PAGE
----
People undergoing cancer treatment often report experiencing “chemo brain,” or states of confusion and cognitive impairment due to aggressive chemotherapy treatment. But new research suggests that these cognitive problems might start earlier, with the development of cancer tumors.

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Could ‘chemo brain’ be due to more than just chemotherapy? Researchers investigate.

Researchers at the Baycrest Centre for Geriatric Care in Toronto, Canada, conducted a study focusing on the “chemo brain” effect, with the purpose of understanding to what extent these states of cognitive impairment are caused by the treatment.

Lead author Dr. Gordon Winocur and his team conducted experiments in mice, which led them to observe that problems in learning and recall began to occur prior to chemotherapy in the animals with cancer.

“Our work,” explains Dr. Winocur, “isolated that the cancer is responsible for some of the memory and thinking complaints experienced by cancer survivors, and that drug therapy adds to the problem.”

He adds, “Both factors independently affect brain function in different ways, which can lead to the development of other psychological disturbances, such as anxiety and depression.”

The team’s findings were recently published in the journal Neuroscience.

Research covered by Medical News Today early this year indicated that chemo brain can severely impact people undergoing cancer treatment, with over 45 percent of breast cancer survivors reporting significantly impaired cognitive performance after chemotherapy.

In the current study, the researchers noted that female mouse models with breast cancer exhibited three distinct brain changes related to cognitive function, one of which was independent from exposure to chemotherapy.

First, they saw that the immune system reacts to the development of cancer tumors by releasing cytokines, which are a type of protein that play a key role in cell signaling. This is a natural response, with the aim of preventing the cancer from spreading further.

However, the study revealed that this immune system reaction also triggers inflammation of the nervous system, which affects normal brain functioning.

Secondly, they noticed that chemotherapy impaired neural regeneration in the hippocampus — the brain region largely responsibly for memory storage and recall — causing memory loss.

Finally, the development of cancer tumors alongside exposure to chemotherapy led to a decrease in frontal lobe and hippocampal volume. Both of these brain regions play a key role in memory formation and recall.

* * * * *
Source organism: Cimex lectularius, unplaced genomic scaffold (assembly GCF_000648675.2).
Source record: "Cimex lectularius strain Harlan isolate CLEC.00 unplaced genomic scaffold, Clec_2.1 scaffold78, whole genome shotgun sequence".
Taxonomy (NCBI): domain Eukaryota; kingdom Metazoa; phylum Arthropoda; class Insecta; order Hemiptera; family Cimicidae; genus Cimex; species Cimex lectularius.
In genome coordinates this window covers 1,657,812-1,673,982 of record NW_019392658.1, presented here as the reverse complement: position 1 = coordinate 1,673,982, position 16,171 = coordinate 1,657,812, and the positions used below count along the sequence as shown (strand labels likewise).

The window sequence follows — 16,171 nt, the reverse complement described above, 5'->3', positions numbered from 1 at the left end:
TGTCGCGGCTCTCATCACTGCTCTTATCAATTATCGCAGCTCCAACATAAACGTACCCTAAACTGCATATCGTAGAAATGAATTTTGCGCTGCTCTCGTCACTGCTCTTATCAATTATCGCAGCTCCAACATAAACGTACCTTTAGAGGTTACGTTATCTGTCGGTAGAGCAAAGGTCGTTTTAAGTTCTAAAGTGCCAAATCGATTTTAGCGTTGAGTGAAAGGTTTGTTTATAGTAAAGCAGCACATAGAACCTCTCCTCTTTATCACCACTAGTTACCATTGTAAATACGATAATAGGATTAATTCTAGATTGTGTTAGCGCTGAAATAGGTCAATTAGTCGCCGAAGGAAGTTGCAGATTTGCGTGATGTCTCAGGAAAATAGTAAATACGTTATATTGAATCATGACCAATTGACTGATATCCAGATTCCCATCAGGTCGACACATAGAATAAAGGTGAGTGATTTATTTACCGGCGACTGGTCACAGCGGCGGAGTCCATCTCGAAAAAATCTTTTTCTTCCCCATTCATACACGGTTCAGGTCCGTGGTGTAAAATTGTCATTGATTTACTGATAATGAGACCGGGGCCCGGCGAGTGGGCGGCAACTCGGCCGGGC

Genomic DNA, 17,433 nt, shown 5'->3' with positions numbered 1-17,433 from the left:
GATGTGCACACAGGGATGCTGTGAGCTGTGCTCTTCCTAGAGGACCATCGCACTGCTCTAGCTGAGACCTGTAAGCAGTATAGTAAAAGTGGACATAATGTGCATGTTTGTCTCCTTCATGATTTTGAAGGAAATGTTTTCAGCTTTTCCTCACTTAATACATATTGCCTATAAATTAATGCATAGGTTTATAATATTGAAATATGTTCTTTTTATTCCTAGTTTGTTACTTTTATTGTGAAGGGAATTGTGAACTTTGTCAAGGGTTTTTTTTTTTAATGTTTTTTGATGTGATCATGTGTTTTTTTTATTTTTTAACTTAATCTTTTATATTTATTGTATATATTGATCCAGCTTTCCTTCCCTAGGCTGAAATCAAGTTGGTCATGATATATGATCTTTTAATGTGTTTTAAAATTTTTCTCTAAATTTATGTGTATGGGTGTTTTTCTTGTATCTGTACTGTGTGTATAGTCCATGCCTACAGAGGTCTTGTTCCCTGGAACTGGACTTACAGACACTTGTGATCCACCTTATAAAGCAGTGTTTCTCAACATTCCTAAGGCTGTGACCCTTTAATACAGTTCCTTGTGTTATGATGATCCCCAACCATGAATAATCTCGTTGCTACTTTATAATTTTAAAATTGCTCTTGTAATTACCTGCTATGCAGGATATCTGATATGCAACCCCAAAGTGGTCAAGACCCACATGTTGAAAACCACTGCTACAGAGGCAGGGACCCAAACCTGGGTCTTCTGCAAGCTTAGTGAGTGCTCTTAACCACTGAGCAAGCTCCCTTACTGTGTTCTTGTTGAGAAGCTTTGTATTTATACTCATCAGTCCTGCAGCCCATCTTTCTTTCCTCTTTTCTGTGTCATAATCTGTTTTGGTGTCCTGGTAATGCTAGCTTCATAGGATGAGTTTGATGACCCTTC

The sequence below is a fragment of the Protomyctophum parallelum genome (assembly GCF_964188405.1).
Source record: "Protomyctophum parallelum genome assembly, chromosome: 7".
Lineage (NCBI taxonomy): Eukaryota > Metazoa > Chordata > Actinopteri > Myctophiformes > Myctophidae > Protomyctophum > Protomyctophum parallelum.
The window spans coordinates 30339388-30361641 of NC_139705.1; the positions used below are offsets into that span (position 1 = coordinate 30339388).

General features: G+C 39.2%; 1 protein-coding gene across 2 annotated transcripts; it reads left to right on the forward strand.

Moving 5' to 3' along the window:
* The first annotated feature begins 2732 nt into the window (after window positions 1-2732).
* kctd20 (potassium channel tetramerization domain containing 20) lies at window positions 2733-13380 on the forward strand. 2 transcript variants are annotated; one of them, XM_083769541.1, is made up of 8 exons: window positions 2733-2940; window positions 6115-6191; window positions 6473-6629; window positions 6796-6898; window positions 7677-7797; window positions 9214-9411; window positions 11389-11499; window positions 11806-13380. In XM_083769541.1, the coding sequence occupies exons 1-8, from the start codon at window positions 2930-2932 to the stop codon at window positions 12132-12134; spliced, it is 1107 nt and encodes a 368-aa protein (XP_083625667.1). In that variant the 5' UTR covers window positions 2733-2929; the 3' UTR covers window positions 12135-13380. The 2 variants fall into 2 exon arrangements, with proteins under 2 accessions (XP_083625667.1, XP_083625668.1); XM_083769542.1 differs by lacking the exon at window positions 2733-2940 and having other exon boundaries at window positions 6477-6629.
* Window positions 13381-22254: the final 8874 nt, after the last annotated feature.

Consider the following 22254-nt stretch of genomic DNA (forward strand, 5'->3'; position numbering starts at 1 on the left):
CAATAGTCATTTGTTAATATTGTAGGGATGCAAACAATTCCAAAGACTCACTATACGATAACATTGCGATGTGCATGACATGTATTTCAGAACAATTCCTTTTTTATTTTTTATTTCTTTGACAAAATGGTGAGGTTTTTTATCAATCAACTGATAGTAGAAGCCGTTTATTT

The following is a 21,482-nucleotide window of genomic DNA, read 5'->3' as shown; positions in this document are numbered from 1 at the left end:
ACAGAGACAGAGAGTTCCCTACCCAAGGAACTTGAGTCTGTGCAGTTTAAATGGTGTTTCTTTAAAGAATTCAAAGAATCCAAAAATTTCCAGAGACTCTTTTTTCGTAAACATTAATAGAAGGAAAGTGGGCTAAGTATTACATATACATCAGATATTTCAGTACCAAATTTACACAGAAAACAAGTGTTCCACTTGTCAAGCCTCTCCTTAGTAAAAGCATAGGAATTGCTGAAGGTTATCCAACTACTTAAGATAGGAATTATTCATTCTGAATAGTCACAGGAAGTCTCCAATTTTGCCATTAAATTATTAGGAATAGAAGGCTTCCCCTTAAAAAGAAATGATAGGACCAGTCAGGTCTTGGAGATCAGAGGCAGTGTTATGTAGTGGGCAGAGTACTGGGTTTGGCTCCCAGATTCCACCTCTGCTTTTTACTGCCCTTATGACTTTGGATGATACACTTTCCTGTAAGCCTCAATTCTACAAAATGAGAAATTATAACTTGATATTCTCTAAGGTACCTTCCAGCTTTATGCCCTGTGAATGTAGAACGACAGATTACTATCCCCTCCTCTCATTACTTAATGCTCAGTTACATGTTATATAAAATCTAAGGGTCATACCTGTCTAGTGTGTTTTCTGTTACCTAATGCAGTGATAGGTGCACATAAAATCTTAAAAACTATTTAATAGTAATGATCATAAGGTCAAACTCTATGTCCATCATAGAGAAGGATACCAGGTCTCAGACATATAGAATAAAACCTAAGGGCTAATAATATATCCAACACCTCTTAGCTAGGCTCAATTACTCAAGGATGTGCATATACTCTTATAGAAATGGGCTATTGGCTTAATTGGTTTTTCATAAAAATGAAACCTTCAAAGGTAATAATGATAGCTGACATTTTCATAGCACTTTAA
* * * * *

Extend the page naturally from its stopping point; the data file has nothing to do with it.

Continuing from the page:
Our research found that the cancer and chemotherapy cause three separate, but related brain changes. Understanding the nature of the cognitive impairment and the underlying biological mechanisms are essential to the development of an effective treatment for chemo brain.”

Dr. Gordon Winocur

“Our work shows that a targeted approach addressing all three issues is necessary to successfully treat the condition,” he adds.

For the purpose of this study, the scientists conducted experiments on female mice, half of which had breast cancer. The other half, which were cancer-free, were used as controls.

At baseline, all of the mice underwent targeted tests measuring learning and memory capacity. This allowed Dr. Winocur and team to gauge how cognitive function was impacted by cancer and chemotherapy.

Then, both the groups received three weekly injections of either methotrexate and 5-fluorouracil — which are drugs commonly used in chemotherapy — or a saline solution. The researchers then took scans of the mice’s brains, as well as samples of blood and tissue, for analysis.

They found that the tumor-bearing mice exhibited reduced cognitive performance — compared with the control mice — even before exposure to the chemotherapy drugs, suggesting that memory and learning impairment actually begin with the development of cancer tumors.

Following the administration of chemotherapy drugs, cognitive function was impacted even further in tumor-bearing mice, and the healthy mice also exhibited memory and learning impairments.

“People are living longer thanks to more effective chemotherapy and cancer treatments,” says Dr. Winocur, which is why “[a]ddressing chemo brain will help improve a patient’s quality of life since these side effects can lead to emotional and mental health issues that affect a person’s ability to function in society.”

Further research, he explains, will focus on ways to counteract chemo brain more effectively, also taking into account the new findings that suggest that cancer itself plays an independent role in causing cognitive problems.

In older studies, Dr. Winocur and team found that drugs used to treat memory loss in Alzheimer’s disease, paired with a physical exercise regime, could lessen the chemo brain effect, so next, he and his colleagues are interested in pursuing this line of investigation.